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July 2007 Feature: Venus at Greatest Brilliancy

Dazzling Venus, the second planet from the Sun, always shines boldly. After the Sun and Moon, Venus beams more brightly than any other celestial object in the heavens. Sharp-sighted people, in fact, can even see this gleaming world in broad daylight. What's more, Venus can cast a shadow on a moonless night.
Mark July 12! On this date, Venus one-ups itself and exhibits its greatest brilliancy as the evening "star" for all of 2007. Some people prefer to say greatest illuminated extent, because the lit part of Venus' disk covers the greatest square area of sky for this evening apparition. That's in spite of the fact that Venus shows only about 25% of its lit side and 75% of its dark side. (This diagram may help you to visualize Venus and its phases.)

Venus Cycles

About 36 days before Venus attains its greatest brilliancy in the evening sky, this planet reaches its greatest eastern (or evening) elongation from the Sun. At this juncture, Venus shows about 50% of its illuminated side and 50% of its nighttime side - just like our Moon at quarter phase.
36 days after Venus reaches greatest brilliancy, the planet passes in between the Earth and the Sun at inferior conjunction. Similar to New Moon, Venus' dark side directly faces Earth while the lit side faces away. Although the Moon is transitioning from the morning to the evening sky at New Moon, the "New Venus" transitions from the evening to the morning sky.
About 36 days after Venus reaches inferior conjunction, this wondrous world shines at its greatest brilliancy in the morning sky. Once again, Venus displays a crescent that's about 25% illuminated. Then, about 36 days after Venus attains greatest brilliancy as the morning "star," the planet reaches its greatest western (or morning) elongation, its disk once again 50% illuminated - like the quarter moon.

After Greatest Morning Elongation

After Venus is farthest from the Sun at greatest morning elongation, the planet in due time swings behind the Sun, at what's called superior conjunction. Though Venus is at full phase - like the Full Moon - you can't see Venus at this time, because it's hidden behind the Sun's glare. At superior conjunction, Venus lodges on the far side of the Sun, with the Sun sitting between Earth and Venus. You might think 72 days should lapse between greatest morning elongation and superior conjunction, because it takes some 72 days for Venus to swing from inferior conjunction to greatest morning elongation. Alas, it's not quite that easy . . .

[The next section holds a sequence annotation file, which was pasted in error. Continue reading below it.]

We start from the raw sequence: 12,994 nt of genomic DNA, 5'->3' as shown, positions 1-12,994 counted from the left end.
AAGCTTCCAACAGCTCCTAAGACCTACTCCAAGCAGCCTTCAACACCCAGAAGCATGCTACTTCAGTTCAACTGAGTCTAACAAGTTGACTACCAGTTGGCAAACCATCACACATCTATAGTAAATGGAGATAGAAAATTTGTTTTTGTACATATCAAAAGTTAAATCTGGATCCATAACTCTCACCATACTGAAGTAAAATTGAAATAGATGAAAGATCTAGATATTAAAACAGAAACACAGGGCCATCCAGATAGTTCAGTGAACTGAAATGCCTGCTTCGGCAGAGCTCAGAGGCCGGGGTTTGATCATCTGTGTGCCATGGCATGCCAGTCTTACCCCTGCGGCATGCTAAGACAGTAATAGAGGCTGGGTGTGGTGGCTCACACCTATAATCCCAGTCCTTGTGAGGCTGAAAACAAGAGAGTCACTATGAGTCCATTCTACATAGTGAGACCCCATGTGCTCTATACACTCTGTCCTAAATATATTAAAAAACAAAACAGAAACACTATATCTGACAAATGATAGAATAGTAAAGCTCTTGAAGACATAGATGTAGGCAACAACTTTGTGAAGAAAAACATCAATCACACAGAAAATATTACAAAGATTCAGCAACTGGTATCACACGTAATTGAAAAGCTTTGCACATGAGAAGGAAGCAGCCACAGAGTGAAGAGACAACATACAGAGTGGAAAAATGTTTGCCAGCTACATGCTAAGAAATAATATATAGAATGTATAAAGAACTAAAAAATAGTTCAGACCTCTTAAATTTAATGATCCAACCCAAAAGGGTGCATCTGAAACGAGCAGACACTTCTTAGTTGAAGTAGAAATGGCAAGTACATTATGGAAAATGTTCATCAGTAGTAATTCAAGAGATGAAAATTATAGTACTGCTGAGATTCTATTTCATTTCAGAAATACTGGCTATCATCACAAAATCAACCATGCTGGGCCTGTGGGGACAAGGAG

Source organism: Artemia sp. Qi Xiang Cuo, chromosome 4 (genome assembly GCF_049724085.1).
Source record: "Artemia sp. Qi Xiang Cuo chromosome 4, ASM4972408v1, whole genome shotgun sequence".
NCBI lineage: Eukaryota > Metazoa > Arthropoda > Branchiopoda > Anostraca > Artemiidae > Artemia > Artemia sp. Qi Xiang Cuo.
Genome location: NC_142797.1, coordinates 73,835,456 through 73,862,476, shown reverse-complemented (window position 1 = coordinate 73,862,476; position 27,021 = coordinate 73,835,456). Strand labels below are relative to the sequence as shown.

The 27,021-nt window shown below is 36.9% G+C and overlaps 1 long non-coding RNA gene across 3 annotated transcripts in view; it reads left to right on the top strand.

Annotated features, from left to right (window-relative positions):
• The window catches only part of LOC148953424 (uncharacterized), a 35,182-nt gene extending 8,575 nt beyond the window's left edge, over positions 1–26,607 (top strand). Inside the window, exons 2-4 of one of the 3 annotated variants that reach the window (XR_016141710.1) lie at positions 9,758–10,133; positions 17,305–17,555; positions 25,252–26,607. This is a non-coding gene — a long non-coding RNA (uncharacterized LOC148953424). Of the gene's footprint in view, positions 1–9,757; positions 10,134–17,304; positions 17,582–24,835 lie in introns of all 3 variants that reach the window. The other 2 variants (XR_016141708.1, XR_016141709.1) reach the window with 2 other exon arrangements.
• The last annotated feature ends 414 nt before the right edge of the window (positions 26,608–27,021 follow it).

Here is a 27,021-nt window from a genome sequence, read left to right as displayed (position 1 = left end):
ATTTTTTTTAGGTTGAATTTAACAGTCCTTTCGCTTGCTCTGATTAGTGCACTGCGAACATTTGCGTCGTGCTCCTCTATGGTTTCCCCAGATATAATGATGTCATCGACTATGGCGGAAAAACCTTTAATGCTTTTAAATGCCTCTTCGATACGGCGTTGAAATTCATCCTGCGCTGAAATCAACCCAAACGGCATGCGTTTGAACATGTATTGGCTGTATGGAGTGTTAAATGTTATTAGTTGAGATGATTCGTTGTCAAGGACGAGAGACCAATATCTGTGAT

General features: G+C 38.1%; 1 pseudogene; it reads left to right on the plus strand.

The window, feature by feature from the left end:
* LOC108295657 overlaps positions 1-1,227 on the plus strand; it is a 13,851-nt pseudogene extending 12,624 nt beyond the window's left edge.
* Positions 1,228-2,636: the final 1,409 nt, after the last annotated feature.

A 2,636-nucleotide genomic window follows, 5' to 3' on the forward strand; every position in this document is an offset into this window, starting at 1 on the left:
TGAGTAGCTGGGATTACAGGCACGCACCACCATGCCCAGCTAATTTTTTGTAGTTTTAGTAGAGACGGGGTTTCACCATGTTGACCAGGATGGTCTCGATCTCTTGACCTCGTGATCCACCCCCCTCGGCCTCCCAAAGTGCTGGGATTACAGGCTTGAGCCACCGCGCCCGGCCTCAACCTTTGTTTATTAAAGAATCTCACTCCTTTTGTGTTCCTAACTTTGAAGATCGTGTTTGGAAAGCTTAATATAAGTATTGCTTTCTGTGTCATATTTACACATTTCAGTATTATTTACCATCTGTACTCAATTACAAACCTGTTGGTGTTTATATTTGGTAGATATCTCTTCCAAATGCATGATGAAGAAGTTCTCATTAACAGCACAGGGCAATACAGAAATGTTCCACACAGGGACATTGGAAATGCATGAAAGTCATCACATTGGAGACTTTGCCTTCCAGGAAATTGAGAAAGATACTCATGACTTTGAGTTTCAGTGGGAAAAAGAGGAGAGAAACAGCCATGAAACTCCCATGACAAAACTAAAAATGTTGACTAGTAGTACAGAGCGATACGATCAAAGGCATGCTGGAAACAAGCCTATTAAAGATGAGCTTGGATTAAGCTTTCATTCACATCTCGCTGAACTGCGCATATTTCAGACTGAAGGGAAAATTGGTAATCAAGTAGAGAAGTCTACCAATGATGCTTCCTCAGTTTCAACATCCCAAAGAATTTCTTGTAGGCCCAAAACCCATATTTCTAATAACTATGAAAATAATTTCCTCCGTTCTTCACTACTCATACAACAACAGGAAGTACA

584-day Cycle

There are about 220 days between greatest morning elongation and superior conjunction, at which time Venus transitions from the morning to the evening sky. 220 days thereafter, Venus swings from superior conjunction to greatest evening elongation. Then, 36 days after greatest evening elongation, Venus attains her greatest brilliancy in the evening sky, completing the cycle.
A (mean) total of 584 days lapses from greatest evening brilliancy to greatest evening brilliancy (or from the greatest morning brilliancy to greatest morning brilliancy). The same holds true for the period of time between successive inferior conjunctions (or successive superior conjunctions), or between successive greatest evening elongations (or successive greatest morning elongations). Remember the magic number: 584 days. In this 584 Earth-day period, Venus rotates upon its axis five times relative to the Sun. In other words, a Venusian day (as measured from solar noon to noon) lasts for nearly 117 Earth-days (584 divided by 5 = 116.8).

Venus' Famous 8-year Cycle

Five returns of Venus to its greatest brilliancy as an evening star represent a period of close to 8 years. Therefore, 8 years later - on July 12, 2015 - you can expect Venus to return to nearly the place in the sky, right by the Regulus, the brightest star in the constellation Leo the Lion. Venus' phase and peak brilliancy will repeat on nearly the same date in 8 years. In this 8-year period, Venus will have rotated 25 times relative to the Sun.

Coincidence or Cycle?

Saturn shines close to Regulus and Venus on July 12, 2007. Eight years later - on July 12, 2015 - Jupiter shines right where Saturn does in 2007!

copyright 2007 by Bruce McClure

Venus' Phases through a Telescope

June 2007 Feature * August 2007 Feature